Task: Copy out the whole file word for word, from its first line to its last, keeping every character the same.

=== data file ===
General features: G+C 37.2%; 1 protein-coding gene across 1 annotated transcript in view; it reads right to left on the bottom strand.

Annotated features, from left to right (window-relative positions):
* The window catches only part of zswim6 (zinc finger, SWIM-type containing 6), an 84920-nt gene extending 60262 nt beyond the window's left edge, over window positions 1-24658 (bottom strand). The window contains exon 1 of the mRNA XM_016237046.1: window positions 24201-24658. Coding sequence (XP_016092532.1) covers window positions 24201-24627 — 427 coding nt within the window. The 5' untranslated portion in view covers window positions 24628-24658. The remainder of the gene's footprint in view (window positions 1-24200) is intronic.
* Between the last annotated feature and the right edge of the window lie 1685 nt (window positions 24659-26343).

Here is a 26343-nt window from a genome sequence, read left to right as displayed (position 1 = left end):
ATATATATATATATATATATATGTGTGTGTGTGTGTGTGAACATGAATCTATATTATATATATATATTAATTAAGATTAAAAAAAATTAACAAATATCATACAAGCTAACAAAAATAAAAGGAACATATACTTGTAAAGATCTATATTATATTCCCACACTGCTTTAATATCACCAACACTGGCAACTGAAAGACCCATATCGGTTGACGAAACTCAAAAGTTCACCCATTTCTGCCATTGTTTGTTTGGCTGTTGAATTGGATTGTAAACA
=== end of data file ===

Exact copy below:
General features: G+C 37.2%; 1 protein-coding gene across 1 annotated transcript in view; it reads right to left on the bottom strand.

Annotated features, from left to right (window-relative positions):
* The window catches only part of zswim6 (zinc finger, SWIM-type containing 6), an 84920-nt gene extending 60262 nt beyond the window's left edge, over window positions 1-24658 (bottom strand). The window contains exon 1 of the mRNA XM_016237046.1: window positions 24201-24658. Coding sequence (XP_016092532.1) covers window positions 24201-24627 — 427 coding nt within the window. The 5' untranslated portion in view covers window positions 24628-24658. The remainder of the gene's footprint in view (window positions 1-24200) is intronic.
* Between the last annotated feature and the right edge of the window lie 1685 nt (window positions 24659-26343).

Here is a 26343-nt window from a genome sequence, read left to right as displayed (position 1 = left end):
ATATATATATATATATATATATGTGTGTGTGTGTGTGTGAACATGAATCTATATTATATATATATATTAATTAAGATTAAAAAAAATTAACAAATATCATACAAGCTAACAAAAATAAAAGGAACATATACTTGTAAAGATCTATATTATATTCCCACACTGCTTTAATATCACCAACACTGGCAACTGAAAGACCCATATCGGTTGACGAAACTCAAAAGTTCACCCATTTCTGCCATTGTTTGTTTGGCTGTTGAATTGGATTGTAAACA